A breezy, anecdotal survey of self-deception and how it is not merely inevitable, but helpful and even essential.
Former Wall Street Journal writer Hallinan (Why We Make Mistakes, 2009) works in territory similar to Malcolm Gladwell’s: giving fresh twists to familiar assumptions, showing that conventional wisdom can be more conventional than wise. Journalists call this a “conceptual scoop,” when a writer isn’t the first to report facts but the first to provide (or popularize) a different framing or interpretation that challenges what most people think they know. In this case, the author begins with the inarguable premise that what we believe, experience and anticipate is dependent upon how we perceive things and that we often perceive things less the way they are than how we want them to be. However, plenty of good can result from our penchant for deluding ourselves, feeling more optimistic than the situation warrants and believing we have more control than in fact we do. “Seeing things accurately, by which we mean seeing things ‘as they are,’ is not always a plus,” writes Hallinan. “Sometimes it’s a hindrance, and this is especially true when things are really bleak. There is, for instance, a strong connection between depression and realism. Decades of research suggest that if you want a realistic assessment of things, ask someone who is depressed.” Looking on the bright side not only makes us happier (if deluded), but also more productive, and it can even have predictive effects on outcome (the self-fulfilling prophecy). Hallinan’s survey ranges all over the map, rarely stopping anywhere for more than a couple of paragraphs or pages, as he fits nearly everything under a big umbrella, from a variety of urban myths (and mass delusions) to the effectiveness of placebos to the refusal of some conservatives to admit that Barack Obama is not a foreign-born Muslim.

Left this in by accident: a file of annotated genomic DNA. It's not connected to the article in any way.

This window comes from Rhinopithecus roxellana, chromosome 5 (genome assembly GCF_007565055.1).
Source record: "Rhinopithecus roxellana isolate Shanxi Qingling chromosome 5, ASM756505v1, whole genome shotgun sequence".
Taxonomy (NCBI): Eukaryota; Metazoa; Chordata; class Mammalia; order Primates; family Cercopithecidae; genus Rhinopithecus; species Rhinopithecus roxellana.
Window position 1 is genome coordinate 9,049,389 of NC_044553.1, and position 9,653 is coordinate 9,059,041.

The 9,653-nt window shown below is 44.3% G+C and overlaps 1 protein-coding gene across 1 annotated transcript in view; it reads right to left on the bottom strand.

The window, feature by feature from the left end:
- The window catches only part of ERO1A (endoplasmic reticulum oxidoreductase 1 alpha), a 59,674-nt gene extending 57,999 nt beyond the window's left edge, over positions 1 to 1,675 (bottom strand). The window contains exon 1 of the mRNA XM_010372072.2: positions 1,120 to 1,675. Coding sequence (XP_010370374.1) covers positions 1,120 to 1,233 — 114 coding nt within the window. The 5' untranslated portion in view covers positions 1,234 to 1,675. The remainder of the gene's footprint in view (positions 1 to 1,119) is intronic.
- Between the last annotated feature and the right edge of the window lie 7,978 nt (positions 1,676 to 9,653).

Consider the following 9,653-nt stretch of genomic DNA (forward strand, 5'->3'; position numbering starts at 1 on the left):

A genial, occasionally glib guide to both the positive and negative effects of self-delusion.